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Strategic Improvements

To spend or not to spend?

Ah the eternal question facing the football fan in the summer. To be pleased with what your side has done, or to always focus on what they are yet to do.

This is the dilemma facing not just Fulham fans at the moment, but probably those inside the club as well. With a around 3 weeks remaining until another fraught summer transfer window comes to a close, it is the question that will be on all our minds for some while yet.

The dilemma permeating my Fulham obsessed brain is that while the business done so far is actually very good, it is all a little underwhelming. Adel Taarabt is a signing I championed here over a month ago, but as a loan signing with no clarity on whether there’s a purchase option, he is frankly not the marquee name a billionaire takeover should merit.

It was actually Martin Jol’s post match comments following the 1-2 defeat to Parma on Saturday that really hit a nerve. He said that should we sign no more players we would have a season exactly like the last one. Well, firstly I’d argue that is not true, as the sea of teams around us has improved markedly over the summer, and secondly, Martin’s memory must be hazy as last season was all a little too close to call relegation-wise for all of our collective hearts.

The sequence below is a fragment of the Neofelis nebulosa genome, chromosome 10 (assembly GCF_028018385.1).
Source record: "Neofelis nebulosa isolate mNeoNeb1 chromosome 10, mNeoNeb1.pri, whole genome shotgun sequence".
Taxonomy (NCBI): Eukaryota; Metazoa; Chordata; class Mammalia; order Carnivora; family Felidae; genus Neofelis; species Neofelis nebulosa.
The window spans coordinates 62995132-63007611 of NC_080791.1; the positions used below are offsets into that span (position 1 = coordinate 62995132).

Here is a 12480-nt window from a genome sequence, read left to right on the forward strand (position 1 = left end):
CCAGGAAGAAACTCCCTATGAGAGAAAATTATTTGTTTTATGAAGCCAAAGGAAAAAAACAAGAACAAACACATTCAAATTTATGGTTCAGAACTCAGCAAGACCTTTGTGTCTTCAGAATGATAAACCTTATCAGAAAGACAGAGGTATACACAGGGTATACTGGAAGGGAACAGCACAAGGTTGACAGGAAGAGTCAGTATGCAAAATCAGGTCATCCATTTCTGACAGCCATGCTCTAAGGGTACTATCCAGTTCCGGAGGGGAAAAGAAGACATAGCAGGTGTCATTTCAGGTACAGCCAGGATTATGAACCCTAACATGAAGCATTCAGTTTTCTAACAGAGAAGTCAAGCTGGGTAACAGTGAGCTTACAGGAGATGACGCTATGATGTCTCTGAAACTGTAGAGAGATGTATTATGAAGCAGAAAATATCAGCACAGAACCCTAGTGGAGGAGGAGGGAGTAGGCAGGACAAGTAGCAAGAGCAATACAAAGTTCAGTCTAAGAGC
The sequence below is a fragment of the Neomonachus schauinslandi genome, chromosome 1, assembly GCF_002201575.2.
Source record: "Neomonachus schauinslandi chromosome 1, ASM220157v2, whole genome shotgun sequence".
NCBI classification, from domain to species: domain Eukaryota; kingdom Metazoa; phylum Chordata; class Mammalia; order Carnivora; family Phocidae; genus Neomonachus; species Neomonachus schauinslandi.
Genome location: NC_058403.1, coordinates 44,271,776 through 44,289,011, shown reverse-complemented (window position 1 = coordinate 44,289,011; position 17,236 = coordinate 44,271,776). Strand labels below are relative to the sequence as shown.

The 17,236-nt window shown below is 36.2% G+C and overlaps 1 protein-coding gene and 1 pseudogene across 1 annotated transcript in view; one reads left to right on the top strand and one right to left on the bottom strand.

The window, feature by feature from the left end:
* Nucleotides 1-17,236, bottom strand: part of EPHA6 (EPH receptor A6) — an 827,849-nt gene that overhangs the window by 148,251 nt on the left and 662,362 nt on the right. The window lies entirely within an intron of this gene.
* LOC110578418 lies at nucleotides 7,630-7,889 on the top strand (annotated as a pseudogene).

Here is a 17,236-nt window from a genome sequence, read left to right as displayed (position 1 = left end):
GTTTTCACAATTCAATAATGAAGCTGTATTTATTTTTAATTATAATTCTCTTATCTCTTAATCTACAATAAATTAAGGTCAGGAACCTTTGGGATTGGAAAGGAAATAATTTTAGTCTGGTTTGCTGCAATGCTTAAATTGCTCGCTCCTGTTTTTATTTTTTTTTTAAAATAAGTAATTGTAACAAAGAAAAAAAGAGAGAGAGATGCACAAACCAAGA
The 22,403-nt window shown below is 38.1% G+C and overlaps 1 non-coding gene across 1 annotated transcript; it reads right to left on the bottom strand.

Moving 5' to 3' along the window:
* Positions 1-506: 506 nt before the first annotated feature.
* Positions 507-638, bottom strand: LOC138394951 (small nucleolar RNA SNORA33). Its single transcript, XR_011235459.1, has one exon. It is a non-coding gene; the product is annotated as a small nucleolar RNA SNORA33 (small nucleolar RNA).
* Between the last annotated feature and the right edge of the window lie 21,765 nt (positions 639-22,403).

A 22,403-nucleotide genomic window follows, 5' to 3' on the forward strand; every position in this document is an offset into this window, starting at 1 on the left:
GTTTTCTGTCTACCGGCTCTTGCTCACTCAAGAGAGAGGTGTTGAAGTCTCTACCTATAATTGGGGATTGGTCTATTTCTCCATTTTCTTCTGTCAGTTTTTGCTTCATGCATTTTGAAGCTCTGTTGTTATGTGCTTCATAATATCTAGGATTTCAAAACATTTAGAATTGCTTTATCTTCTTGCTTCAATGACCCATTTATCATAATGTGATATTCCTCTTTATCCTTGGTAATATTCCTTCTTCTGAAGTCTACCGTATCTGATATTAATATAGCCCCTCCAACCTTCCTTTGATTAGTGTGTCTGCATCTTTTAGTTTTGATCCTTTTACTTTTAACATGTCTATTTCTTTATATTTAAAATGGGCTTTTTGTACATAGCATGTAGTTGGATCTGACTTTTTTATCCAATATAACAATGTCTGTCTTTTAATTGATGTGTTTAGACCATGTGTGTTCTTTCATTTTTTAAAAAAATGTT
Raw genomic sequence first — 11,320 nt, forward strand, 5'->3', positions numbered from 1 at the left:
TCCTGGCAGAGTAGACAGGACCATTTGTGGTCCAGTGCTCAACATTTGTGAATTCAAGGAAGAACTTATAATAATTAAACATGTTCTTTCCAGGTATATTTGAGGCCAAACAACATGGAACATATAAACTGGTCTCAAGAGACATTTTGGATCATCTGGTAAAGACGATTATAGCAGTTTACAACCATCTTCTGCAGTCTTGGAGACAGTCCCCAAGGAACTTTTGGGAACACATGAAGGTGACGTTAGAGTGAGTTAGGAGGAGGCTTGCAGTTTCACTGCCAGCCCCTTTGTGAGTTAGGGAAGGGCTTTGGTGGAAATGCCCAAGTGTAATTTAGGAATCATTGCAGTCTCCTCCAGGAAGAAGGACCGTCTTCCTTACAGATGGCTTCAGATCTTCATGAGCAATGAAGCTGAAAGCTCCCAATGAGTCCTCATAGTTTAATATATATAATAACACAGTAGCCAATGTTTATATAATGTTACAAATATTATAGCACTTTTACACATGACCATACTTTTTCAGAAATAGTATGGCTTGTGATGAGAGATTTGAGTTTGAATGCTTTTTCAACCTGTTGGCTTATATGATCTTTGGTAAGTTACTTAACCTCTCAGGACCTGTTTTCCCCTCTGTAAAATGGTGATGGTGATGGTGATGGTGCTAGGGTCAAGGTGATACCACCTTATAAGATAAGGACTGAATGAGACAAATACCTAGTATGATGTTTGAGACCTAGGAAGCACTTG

I hate to be reactionary voice in our collective quagmire of nervousness, but in these long summer months, a day without a whisper or a rumour feels like a week, and the two months between Maarten Stekelenburg’s signing and Taarabt’s unveiling felt like the Hundred Years War.

With the season mere days away, there is at least, some solace in the inactivity of other teams to counter act the schizophrenic commotion of others. Indeed, were I a Newcastle fan I would be rightfully using these pages to launch a diatribe against the ineffective and dawdling ponderousness of Joe Kinnear, whereas the casual Sunderland fan might indeed be worrying about how Paolo Di Canio will get his cavalcade of mercenaries [10 new signings and counting] to play as a team.

For a team like Fulham, the summer transfer window needs to be about strategic improvement, not wholesale changes. There is however, a balance that must be struck. Queens Park Rangers were relegated last season after signing too many of the wrong players, while Reading were relegated after signing too few of the right ones.

Following the departure of Mark Schwarzer, Fulham have signed world cup finalist Stekelenburg. This should be an upgrade with Schwarzer’s performances slowly declining, but Maarten was largely benched at Roma last season and may take a while to really show his class so the question marks will linger a little longer.

Adel Taarabt is largely a replacement for Urby Emmanuelson who spent the latter portion of last season on loan from AC Milan and only began to really show his talent towards the end of his spell in White. Derek Boateng is a replacement for Eyong Enoh, another successful loanee, whilst also absorbing some of Mahammadou Diarra’s workload. Whilst the capture of Fernando Amorebieta is impressive, the only out and out strategic upgrade, there are still both holes in the squad to fill and major pinpointed strategic upgrades necessary.